With no legislation outlawing blacklisting, Ian Kerr, head of the Consulting Association, was convicted under the Data Protection Act 1998 for:

  • processing personal date without being registered
  • failing to register with the ICO
  • not being on the registry of data controllers.

On 16 July 2009 Kerr was fined £5,000 by Knutsford Crown Court. If his sentence was light, the companies who used the Consulting Association blacklist were treated even more leniently. Those firms who accessed the blacklist were neither charged with any offence nor ordered to pay compensation to the workers involved.

The ICO explained its failure to take action against construction companies in a press release dated 4 August 2009, which stated that “…it is not a criminal offence to breach the data protection principles, which is why the ICO chose only to prosecute Ian Kerr for failing to notify as a data controller”.

UCATT publicised the existence of the Consulting Association blacklist to its membership. Many members applied to the ICO for copies of entries against their name, many of which went back 20 years or more. Entries were usually dated and referred to employers in code. Some employers could not be identified.The ICO redacted the names of individuals mentioned in the blacklist before sending out copies. This made it difficult for some members to pursue claims.

The need for better protection for workers

In the absence of laws against blacklisting, members could only pursue claims if they could prove that the blacklist had been used to the detriment of their employment rights or had breached the Data Protection Act (DPA). Under the DPA workers can only claim compensation if they prove that they have suffered damage as a result of blacklisting. This resulted in a series of unsatisfactory outcomes. Although settlements were achieved in a handful of cases, the majority of UCATT members who found their names on the Consulting Association's blacklist neither got to a full hearing nor received compensation.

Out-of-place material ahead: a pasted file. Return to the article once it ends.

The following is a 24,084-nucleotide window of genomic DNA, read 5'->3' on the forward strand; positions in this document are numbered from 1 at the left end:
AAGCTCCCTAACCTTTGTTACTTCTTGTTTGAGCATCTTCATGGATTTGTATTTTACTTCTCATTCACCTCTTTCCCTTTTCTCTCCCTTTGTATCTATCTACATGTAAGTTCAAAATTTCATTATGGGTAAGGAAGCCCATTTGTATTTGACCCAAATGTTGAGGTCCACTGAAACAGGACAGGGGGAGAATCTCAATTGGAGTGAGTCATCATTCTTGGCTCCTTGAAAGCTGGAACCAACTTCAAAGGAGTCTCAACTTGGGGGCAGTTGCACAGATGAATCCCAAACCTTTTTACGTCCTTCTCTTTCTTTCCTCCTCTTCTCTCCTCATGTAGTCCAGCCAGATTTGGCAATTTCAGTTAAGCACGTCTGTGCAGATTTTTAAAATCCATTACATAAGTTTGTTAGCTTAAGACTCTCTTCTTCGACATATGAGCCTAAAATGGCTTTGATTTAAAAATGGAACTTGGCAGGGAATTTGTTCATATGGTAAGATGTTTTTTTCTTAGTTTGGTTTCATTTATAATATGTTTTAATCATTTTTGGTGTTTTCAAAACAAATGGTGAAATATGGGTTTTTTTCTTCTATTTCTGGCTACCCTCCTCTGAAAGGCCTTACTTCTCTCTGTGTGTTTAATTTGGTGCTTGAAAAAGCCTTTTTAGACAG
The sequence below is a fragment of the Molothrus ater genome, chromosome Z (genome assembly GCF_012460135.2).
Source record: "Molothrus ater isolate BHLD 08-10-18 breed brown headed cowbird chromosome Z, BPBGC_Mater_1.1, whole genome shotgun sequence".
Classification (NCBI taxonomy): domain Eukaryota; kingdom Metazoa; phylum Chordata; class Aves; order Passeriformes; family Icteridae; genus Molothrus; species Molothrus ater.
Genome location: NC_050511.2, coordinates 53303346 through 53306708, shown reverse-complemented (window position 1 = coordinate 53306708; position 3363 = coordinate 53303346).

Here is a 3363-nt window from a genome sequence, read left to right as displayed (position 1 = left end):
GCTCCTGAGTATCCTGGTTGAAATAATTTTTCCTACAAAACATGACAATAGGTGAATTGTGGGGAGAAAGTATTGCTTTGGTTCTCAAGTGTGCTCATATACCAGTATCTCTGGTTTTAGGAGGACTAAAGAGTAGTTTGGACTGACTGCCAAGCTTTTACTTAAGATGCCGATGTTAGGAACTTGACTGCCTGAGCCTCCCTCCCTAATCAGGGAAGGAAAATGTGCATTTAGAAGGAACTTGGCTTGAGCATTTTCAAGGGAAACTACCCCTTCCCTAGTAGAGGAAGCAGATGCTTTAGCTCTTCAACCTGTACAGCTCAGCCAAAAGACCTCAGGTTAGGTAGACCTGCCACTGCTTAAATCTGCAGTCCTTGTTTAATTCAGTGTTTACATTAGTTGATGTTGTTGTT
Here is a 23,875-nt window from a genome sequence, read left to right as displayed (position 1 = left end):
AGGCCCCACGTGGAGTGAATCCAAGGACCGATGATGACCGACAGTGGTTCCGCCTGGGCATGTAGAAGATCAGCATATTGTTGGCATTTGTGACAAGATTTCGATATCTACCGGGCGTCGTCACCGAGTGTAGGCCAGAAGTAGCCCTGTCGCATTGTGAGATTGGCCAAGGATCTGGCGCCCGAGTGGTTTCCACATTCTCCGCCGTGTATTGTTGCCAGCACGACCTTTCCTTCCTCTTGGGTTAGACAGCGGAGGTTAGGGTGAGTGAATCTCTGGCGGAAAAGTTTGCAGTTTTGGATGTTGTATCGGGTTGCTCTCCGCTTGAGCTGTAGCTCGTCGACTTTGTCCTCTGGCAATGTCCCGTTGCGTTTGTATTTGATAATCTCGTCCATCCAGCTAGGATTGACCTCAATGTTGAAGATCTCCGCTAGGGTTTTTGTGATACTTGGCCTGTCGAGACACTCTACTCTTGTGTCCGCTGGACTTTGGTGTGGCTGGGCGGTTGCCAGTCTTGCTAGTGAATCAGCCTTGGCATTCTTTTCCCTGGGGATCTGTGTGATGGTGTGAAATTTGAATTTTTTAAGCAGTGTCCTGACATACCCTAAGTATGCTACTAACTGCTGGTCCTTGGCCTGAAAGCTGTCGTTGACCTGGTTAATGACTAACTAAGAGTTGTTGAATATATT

Laws against discrimination on grounds of trade union membership or activities are far from ideal. But this was the only piece of legislation that could be used against employers who had accessed the blacklist. Most claims were based on rights contained in the Trade Union and Labour Relations (Consolidation) Act 1992:

  • refusal of employment due to union membership or activities
  • detriment due to union membership or activities
  • dismissal due to union membership or activities
  • selection for redundancy due to union membership or activities.

Employment tribunal cases were started by many blacklisted workers. As many of the blacklist entries went back 20 or 30 years, it was often impossible for them to obtain any evidence to prove their case. The tribunals applied a stringent assessment procedure. Many cases fell foul of strict time limit restrictions. Generally, there is a three-month time limit to pursue an employment tribunal case. Clearly three months would be inappropriate to a case involving blacklist entries, many years old, which had only just been discovered.

Nevertheless, tribunals ruled out cases where they took the view that the blacklisted individual had not acted quickly enough. If the tribunal thought that it had taken too long to access the blacklist entries or alternatively too long after that to lodge a claim, cases were struck out at an early stage and could not be pursued any further.Other cases proved difficult to pursue for practical reasons. Some employers who accessed the blacklists were not identified by the ICO. Other employers had long since gone out of business and could not be pursued through the tribunals.

Go to top